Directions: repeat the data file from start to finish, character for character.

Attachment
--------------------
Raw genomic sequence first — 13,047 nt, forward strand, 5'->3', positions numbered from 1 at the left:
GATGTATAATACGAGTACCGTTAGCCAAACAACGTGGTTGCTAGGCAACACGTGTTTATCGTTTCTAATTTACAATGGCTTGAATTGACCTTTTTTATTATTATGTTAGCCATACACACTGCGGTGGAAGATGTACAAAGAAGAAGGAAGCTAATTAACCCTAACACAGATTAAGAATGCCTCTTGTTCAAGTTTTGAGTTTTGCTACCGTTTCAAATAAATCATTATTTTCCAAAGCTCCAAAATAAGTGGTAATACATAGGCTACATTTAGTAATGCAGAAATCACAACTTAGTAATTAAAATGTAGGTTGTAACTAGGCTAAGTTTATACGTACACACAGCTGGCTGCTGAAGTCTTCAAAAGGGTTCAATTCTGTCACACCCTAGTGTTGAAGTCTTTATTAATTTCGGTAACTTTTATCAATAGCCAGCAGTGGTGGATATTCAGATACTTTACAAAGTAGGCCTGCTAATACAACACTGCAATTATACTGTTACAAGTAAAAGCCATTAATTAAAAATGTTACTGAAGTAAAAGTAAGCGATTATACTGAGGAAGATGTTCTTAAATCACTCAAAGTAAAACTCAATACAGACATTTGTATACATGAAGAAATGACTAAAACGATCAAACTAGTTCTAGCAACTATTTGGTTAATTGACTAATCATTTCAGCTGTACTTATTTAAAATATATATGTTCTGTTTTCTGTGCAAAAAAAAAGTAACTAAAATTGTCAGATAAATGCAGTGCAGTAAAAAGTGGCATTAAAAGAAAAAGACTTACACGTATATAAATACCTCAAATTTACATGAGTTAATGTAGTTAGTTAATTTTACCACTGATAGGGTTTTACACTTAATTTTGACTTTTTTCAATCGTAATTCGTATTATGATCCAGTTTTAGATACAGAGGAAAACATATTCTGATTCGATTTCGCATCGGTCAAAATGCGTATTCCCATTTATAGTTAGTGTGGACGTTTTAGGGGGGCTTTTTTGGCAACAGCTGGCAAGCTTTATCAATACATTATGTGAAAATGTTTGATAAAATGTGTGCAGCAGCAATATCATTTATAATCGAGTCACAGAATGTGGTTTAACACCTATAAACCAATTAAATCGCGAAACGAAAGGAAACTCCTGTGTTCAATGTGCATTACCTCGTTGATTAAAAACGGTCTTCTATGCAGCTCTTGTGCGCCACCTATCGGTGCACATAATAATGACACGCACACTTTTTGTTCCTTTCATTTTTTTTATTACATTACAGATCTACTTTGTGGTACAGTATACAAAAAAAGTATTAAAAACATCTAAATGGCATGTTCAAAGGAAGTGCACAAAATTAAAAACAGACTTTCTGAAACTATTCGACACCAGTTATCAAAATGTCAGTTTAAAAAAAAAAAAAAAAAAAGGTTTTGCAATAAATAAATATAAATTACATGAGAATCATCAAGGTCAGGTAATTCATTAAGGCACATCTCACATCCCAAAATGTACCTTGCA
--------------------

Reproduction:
Raw genomic sequence first — 13,047 nt, forward strand, 5'->3', positions numbered from 1 at the left:
GATGTATAATACGAGTACCGTTAGCCAAACAACGTGGTTGCTAGGCAACACGTGTTTATCGTTTCTAATTTACAATGGCTTGAATTGACCTTTTTTATTATTATGTTAGCCATACACACTGCGGTGGAAGATGTACAAAGAAGAAGGAAGCTAATTAACCCTAACACAGATTAAGAATGCCTCTTGTTCAAGTTTTGAGTTTTGCTACCGTTTCAAATAAATCATTATTTTCCAAAGCTCCAAAATAAGTGGTAATACATAGGCTACATTTAGTAATGCAGAAATCACAACTTAGTAATTAAAATGTAGGTTGTAACTAGGCTAAGTTTATACGTACACACAGCTGGCTGCTGAAGTCTTCAAAAGGGTTCAATTCTGTCACACCCTAGTGTTGAAGTCTTTATTAATTTCGGTAACTTTTATCAATAGCCAGCAGTGGTGGATATTCAGATACTTTACAAAGTAGGCCTGCTAATACAACACTGCAATTATACTGTTACAAGTAAAAGCCATTAATTAAAAATGTTACTGAAGTAAAAGTAAGCGATTATACTGAGGAAGATGTTCTTAAATCACTCAAAGTAAAACTCAATACAGACATTTGTATACATGAAGAAATGACTAAAACGATCAAACTAGTTCTAGCAACTATTTGGTTAATTGACTAATCATTTCAGCTGTACTTATTTAAAATATATATGTTCTGTTTTCTGTGCAAAAAAAAAGTAACTAAAATTGTCAGATAAATGCAGTGCAGTAAAAAGTGGCATTAAAAGAAAAAGACTTACACGTATATAAATACCTCAAATTTACATGAGTTAATGTAGTTAGTTAATTTTACCACTGATAGGGTTTTACACTTAATTTTGACTTTTTTCAATCGTAATTCGTATTATGATCCAGTTTTAGATACAGAGGAAAACATATTCTGATTCGATTTCGCATCGGTCAAAATGCGTATTCCCATTTATAGTTAGTGTGGACGTTTTAGGGGGGCTTTTTTGGCAACAGCTGGCAAGCTTTATCAATACATTATGTGAAAATGTTTGATAAAATGTGTGCAGCAGCAATATCATTTATAATCGAGTCACAGAATGTGGTTTAACACCTATAAACCAATTAAATCGCGAAACGAAAGGAAACTCCTGTGTTCAATGTGCATTACCTCGTTGATTAAAAACGGTCTTCTATGCAGCTCTTGTGCGCCACCTATCGGTGCACATAATAATGACACGCACACTTTTTGTTCCTTTCATTTTTTTTATTACATTACAGATCTACTTTGTGGTACAGTATACAAAAAAAGTATTAAAAACATCTAAATGGCATGTTCAAAGGAAGTGCACAAAATTAAAAACAGACTTTCTGAAACTATTCGACACCAGTTATCAAAATGTCAGTTTAAAAAAAAAAAAAAAAAAAGGTTTTGCAATAAATAAATATAAATTACATGAGAATCATCAAGGTCAGGTAATTCATTAAGGCACATCTCACATCCCAAAATGTACCTTGCA